By Kristin Palpini
Harvard University's decision to end its early admission program in 2007 is great for Harvard, but western Massachusetts' institutes of higher education aren't Harvard, say local college officials, who have no immediate plans to follow the university's example.
"We need to look at the decision in context of all colleges and universities," said Debra Shaver, director of admissions at Smith College, in a prepared statement.
Early admissions programs have long been faulted in higher education circles for overlooking low-income and minority students. Critics say these students often lack the guidance to pursue this option and the cash to gamble on financial aid. Students who apply for early admission must often sign a contract stating that they will not apply to other colleges through early admission and that they will enroll if accepted, which eliminates their ability to shop around for the best financial aid package.
On Tuesday Harvard announced it will drop its long-standing early admission program, which allowed students the first crack at enrollment and the opportunity to compete in a smaller pool of candidates by completing their applications by the fall. Students are informed whether they are accepted around December.
Early admissions programs benefit colleges by locking in top students and shoring up enrollment numbers for the following academic year. With the number of applications to colleges on the rise, forecasting enrollment numbers for incoming freshmen classes is becoming an exceedingly difficult task and putting more emphasis on the early admissions program, said Joyce E. Smith, executive director of the National Association for College Admissions Counseling.
"If they have 20-30 percent of their class confirmed through early applications, then they can start looking at recruiting more minorities, or women, or whatever to round out the class," Smith said.
Local college officials say they cannot afford to relinquish their ability to secure students early on. Because Harvard is among the top schools in the country, the university does not have to worry about students being accepted and then declining to enroll.
"I think there are few colleges in Harvard's position in the marketplace," Shaver said in an email interview Tuesday.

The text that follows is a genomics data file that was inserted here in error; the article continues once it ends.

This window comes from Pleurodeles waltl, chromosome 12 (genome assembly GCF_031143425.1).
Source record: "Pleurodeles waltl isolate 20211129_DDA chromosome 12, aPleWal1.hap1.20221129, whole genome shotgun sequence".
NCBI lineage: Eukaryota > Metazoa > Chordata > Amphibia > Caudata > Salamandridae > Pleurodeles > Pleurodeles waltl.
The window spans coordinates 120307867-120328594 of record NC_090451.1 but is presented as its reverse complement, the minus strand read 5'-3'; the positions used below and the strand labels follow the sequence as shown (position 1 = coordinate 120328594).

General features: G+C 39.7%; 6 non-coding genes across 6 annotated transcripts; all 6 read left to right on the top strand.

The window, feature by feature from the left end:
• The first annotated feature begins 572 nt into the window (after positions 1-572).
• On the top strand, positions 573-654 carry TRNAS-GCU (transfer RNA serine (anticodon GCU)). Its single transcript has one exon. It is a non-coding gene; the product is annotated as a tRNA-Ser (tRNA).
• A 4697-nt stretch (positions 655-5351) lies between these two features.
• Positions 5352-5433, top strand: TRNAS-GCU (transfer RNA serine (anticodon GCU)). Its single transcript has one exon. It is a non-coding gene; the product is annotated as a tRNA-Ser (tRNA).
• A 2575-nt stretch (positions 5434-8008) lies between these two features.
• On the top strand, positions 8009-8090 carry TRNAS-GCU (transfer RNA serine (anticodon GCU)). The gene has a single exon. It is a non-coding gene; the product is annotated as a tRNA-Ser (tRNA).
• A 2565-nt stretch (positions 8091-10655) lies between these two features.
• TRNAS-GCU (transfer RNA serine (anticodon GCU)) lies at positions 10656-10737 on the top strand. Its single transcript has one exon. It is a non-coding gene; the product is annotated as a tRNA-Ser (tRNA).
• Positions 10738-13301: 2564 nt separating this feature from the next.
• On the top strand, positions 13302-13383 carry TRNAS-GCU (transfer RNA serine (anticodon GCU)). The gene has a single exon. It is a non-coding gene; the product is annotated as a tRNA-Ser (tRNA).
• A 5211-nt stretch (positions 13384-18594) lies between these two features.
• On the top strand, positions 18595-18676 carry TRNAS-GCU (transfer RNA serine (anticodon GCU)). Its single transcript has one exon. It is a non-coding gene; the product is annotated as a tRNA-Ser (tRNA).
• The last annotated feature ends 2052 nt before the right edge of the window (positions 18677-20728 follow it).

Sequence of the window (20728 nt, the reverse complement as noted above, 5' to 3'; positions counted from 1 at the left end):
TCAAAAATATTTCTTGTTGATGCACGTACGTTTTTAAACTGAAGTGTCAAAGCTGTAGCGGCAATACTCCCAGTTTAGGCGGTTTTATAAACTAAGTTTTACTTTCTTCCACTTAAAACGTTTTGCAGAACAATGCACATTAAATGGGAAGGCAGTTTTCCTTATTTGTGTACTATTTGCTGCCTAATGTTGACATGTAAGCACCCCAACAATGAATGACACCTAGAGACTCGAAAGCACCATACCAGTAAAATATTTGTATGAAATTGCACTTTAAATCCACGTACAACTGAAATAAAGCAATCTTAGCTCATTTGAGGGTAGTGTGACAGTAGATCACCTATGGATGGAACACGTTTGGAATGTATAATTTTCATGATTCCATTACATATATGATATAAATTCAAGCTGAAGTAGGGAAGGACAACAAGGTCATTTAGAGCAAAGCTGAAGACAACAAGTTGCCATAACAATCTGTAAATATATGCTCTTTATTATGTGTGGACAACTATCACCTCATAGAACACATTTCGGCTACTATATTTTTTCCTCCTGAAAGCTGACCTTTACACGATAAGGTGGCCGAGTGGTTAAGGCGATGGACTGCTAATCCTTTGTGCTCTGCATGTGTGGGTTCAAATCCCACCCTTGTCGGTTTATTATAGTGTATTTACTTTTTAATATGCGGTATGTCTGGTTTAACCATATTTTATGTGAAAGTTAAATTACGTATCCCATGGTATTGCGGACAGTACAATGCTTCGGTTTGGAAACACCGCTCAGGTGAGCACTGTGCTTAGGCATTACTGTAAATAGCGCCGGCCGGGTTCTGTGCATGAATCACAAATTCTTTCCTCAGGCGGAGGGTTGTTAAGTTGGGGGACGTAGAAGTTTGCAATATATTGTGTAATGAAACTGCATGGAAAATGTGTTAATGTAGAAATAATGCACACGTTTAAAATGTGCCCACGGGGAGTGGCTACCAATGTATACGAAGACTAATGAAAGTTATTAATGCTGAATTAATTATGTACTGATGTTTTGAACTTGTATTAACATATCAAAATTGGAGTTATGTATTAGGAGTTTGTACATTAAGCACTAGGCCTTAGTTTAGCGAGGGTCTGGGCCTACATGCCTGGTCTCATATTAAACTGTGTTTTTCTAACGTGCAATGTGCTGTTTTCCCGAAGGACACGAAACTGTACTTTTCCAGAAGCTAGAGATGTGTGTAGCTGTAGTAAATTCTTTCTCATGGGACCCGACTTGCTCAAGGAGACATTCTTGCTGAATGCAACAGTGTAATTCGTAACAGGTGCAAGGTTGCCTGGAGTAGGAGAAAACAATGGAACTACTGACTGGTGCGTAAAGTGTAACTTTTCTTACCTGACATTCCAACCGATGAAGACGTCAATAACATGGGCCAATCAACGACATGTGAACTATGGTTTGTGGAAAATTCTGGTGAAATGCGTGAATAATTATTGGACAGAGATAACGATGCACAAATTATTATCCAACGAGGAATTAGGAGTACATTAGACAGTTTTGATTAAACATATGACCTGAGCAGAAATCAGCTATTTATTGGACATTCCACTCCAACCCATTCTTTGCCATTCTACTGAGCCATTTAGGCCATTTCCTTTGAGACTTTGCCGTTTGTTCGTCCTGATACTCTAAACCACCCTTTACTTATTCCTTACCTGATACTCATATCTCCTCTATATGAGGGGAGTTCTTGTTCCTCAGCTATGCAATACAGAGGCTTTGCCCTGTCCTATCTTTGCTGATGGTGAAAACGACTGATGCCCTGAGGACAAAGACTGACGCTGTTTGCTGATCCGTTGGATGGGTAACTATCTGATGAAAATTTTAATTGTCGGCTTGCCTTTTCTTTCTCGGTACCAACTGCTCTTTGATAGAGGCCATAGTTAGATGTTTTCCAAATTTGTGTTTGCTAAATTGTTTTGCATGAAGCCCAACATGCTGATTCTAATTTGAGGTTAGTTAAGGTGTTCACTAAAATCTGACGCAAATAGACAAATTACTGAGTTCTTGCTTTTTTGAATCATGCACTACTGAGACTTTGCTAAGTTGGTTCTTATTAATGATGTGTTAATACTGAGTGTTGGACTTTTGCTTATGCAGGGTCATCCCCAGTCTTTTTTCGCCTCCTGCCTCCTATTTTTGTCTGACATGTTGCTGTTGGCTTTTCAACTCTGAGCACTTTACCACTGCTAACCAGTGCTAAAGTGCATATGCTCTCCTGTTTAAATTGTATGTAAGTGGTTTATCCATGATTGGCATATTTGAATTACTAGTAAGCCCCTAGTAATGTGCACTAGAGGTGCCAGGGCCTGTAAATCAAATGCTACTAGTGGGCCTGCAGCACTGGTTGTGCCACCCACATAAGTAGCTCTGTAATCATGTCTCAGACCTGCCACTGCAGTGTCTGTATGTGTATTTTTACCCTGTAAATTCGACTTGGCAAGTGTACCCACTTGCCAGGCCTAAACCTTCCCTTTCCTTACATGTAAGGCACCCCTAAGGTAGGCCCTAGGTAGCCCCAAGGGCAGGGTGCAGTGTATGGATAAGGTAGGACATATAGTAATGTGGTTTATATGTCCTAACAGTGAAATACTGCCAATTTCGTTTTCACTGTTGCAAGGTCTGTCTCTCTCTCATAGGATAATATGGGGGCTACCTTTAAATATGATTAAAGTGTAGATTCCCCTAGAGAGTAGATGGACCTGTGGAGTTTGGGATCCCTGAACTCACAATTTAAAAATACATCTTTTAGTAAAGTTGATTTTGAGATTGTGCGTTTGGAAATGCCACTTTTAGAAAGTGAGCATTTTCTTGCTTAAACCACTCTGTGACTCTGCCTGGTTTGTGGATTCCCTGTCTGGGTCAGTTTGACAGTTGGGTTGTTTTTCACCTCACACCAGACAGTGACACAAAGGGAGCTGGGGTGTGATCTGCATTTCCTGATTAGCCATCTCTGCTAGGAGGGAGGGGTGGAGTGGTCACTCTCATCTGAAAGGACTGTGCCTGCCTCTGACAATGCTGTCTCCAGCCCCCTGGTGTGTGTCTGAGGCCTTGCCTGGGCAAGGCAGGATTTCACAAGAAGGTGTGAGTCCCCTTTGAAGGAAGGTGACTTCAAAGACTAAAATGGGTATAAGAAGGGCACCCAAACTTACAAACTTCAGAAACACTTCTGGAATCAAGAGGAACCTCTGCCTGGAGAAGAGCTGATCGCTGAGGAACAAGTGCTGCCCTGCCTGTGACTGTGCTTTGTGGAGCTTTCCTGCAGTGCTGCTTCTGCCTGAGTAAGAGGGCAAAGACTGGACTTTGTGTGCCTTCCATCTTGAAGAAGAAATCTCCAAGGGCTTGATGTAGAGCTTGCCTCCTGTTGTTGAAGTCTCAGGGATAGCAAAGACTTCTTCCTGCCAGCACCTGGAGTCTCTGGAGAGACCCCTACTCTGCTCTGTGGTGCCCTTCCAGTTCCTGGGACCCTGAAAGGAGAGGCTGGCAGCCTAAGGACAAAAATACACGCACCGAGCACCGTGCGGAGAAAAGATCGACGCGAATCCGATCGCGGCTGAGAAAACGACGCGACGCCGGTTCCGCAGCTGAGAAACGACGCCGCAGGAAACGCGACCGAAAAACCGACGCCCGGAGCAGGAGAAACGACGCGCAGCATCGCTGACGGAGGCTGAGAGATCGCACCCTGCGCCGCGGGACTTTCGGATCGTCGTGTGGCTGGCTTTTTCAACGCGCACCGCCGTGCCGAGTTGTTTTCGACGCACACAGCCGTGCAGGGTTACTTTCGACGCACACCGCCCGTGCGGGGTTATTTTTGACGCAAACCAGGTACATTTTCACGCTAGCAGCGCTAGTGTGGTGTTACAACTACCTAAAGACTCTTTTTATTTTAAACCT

"Harvard can do whatever they want and still wind up with an unbelievably well-qualified pool of students," said Kevin Kelly, director of undergraduate admissions at the University of Massachusetts.
As Harvard is stepping out of the early admissions game, UMass is stepping in. This year, for the first time, UMass accepted 'early action' students. The new, nonbinding, program is an effort by the university to attract students with strong academics.
"A lot of kids are interested in early application options," Kelly said. "I think it's conventional wisdom that students applying through early action programs are students who are better prepared for college. They're looking early on and have all their materials ready, and basically they've been that way throughout school."
UMass enrolled 650 students through the program this year. Students were informed early on of their acceptance status, but were allowed to commit to the university at the same time as regular applicants.
According to a Tuesday article in the New York Times, Harvard decided to drop its early admissions program because of the biases the program presents. Students who are more affluent and sophisticated were the most likely to apply for early admission, the article said.
"A lot of students in poor neighborhoods and poor schools may not have the strong counselors there to guide them according to the early admission schedule," Smith said.
Discussions about the biases of early admissions have been around for years. Jane Brown, dean of enrollment at Mount Holyoke College, said the implications of the early admission program have fueled a running debate on campus. She expects the Harvard decision will animate the discussion, but does not anticipate any large-scale changes.
Brown pointed out that Mount Holyoke College's early admission applicants account for less than 25 percent of the school's enrollment. Other area colleges had similarly low early application enrollment numbers, with UMass reporting 15 percent of this year's freshmen class enrolling though early action and Hampshire College reporting about 12 percent of its students are accepted through the binding early decision application.
Brown said early admission is more of a problem for the highly competitive Ivy League schools, some of which garner 50 percent of their enrollment through early applications.
"This isn't quite a central kind of component at our admissions as it has become at some of the Ivy League schools," Brown said. "I think in general most colleges applaud the Harvard decision, though."
Smith said she anticipates colleges and universities around the country will continue to offer early admission programs, but will keep Harvard's decision in mind.
"I don't think other institutions will immediately follow on the bandwagon," Smith said. "They're not all Harvard. They're not all as well endowed and do not have the institutions name or reputation."
"People from China know the name Harvard," said Smith, "but they may not know about a good institute in Ohio."